Your office team is your second family—so treat them like it

What’s one thing that can send once happy patients running to the hills? Staff turnover.

Perhaps your patients adored your hygienist, Lucy. She was kind, supportive, and caring. But she was also fed up.

Fed up with feeling underappreciated. With office gossip. With picking up the slack of a team member who got away with goofing off.

And so she left. And then, needing someone to fill the sizeable hole Lucy left in your team, you hired Steven. And patients aren’t happy.

Steven, while technically a great hygienist, doesn’t have the same people skills. He doesn’t make your patients feel welcome but instead has them looking elsewhere for dental services. NOT GOOD.

And while not all instances of staff turnover play out in such a dramatic fashion, avoiding frequent turnover will lead to more satisfied patients and a happier staff.

So here’s what to do to keep your team happy to work for you.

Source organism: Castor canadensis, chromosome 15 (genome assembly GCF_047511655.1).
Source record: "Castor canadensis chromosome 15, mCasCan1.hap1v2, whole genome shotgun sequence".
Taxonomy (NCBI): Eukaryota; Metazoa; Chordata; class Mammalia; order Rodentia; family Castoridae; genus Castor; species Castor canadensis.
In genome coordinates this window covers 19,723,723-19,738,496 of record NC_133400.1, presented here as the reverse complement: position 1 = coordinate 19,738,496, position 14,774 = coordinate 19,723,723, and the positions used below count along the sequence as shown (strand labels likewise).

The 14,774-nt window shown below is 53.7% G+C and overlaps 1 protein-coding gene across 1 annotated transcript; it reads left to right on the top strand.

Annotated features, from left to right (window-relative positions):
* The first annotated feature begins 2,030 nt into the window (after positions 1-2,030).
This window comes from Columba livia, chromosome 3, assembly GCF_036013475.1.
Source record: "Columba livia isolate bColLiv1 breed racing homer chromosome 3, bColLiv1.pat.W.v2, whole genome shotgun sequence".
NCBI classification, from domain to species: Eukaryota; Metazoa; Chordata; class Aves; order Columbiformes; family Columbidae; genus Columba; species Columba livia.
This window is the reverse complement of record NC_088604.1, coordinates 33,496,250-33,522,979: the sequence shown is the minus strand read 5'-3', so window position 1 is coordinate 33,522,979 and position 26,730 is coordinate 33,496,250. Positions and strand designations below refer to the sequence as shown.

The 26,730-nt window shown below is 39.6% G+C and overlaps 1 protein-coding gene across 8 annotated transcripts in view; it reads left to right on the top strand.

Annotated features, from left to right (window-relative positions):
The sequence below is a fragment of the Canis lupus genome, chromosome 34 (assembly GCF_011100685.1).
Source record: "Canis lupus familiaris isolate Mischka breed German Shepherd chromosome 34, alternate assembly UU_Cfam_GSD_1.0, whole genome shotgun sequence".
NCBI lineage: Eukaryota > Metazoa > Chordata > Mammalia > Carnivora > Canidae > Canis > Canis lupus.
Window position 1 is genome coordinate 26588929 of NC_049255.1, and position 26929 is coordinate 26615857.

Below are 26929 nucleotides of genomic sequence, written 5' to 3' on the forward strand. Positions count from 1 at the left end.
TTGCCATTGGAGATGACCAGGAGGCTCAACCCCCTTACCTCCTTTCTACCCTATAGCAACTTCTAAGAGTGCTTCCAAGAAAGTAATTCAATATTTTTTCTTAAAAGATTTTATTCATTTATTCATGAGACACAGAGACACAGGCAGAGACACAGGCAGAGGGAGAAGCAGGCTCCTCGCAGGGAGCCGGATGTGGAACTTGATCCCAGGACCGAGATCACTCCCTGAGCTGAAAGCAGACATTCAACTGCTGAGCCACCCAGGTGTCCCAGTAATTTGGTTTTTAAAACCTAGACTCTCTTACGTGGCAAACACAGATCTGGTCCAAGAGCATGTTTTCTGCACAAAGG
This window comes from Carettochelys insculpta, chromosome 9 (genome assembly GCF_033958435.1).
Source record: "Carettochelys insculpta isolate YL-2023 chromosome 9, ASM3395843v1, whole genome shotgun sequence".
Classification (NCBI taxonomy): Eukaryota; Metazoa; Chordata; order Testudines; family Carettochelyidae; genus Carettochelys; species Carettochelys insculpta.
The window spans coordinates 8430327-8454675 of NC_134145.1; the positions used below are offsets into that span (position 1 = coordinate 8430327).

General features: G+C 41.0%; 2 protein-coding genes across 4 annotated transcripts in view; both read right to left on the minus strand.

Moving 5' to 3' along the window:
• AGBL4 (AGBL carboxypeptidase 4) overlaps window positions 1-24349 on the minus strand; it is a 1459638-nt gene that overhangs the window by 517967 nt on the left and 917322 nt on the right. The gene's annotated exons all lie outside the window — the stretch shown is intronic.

1. Show appreciation often and sincerely — professionals who feel like their work is noticed and appreciated work harder and feel more fulfilled.
  2. Take the time to get to know each other — you spend a lot of time together so learning about their spouses, children, hobbies, etc. shows you care about team members as more than someone simply there to get a job done.
  3. Speak to office members about any issues (performance, patient relationships, etc.) in private — never offer negative feedback in front of other staff or patients.
  4. Remember everyone on the team is human — allow for days when everyone’s not working 100% because that means on days when you need 110% effort you’re much more likely to get it.
  5. Treat everyone fairly — make sure that there is no favoritism and that everyone feels like an equal member of the team so no hard feelings or resentment spring up.
  6. Trust each other — as a leader in the office you can delegate tasks to other team members, which shows you trust them and makes their jobs more interesting (and less likely to cause them to move on).